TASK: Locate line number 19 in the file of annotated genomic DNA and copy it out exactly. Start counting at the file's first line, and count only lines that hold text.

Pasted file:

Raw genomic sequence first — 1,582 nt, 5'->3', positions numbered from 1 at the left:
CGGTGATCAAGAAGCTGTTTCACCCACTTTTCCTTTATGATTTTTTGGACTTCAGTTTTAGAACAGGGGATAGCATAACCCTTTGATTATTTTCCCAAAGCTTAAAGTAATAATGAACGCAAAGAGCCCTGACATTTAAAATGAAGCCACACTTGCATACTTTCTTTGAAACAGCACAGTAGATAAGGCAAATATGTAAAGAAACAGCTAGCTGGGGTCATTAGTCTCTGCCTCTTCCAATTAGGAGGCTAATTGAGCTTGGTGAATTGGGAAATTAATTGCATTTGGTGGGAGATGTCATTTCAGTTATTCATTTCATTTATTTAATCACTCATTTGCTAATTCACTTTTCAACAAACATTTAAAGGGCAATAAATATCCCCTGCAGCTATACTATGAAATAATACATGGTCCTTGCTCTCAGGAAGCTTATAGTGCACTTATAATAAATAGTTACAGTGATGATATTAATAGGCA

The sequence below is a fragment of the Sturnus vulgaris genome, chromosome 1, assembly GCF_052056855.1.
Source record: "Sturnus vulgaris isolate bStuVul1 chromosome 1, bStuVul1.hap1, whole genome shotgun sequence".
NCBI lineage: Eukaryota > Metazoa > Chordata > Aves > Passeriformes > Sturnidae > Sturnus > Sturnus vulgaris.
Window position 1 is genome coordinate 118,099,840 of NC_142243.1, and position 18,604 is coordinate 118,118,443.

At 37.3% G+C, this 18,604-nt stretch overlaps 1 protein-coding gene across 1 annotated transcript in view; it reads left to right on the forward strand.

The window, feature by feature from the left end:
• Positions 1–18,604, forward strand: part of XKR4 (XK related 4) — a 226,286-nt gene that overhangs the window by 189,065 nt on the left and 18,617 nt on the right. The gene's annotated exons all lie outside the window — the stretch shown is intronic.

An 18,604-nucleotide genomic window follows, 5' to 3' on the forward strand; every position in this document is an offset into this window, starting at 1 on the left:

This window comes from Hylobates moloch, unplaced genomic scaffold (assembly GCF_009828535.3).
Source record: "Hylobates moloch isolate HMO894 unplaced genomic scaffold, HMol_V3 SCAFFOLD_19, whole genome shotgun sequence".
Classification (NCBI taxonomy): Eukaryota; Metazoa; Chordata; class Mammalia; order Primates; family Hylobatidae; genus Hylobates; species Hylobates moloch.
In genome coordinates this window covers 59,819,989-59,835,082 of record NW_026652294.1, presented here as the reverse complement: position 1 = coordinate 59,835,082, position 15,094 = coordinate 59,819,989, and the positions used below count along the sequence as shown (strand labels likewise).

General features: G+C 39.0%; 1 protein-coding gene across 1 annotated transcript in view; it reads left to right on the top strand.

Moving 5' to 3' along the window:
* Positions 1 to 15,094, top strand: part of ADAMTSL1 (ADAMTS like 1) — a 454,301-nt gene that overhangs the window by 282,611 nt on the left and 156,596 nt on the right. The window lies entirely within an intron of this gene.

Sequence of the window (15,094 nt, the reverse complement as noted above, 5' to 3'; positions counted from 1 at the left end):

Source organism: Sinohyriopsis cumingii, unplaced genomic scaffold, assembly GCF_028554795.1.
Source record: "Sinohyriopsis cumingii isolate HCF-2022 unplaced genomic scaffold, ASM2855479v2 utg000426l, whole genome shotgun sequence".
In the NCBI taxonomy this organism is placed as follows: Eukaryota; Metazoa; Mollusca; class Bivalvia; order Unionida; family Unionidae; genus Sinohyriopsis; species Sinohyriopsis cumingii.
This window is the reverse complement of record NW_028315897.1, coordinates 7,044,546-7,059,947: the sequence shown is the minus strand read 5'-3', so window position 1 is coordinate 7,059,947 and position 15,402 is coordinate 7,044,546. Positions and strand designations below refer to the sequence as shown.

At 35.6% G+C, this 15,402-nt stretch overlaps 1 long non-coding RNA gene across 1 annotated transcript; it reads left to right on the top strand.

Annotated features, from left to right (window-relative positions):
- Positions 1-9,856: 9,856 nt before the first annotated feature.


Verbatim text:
Source organism: Sinohyriopsis cumingii, unplaced genomic scaffold, assembly GCF_028554795.1.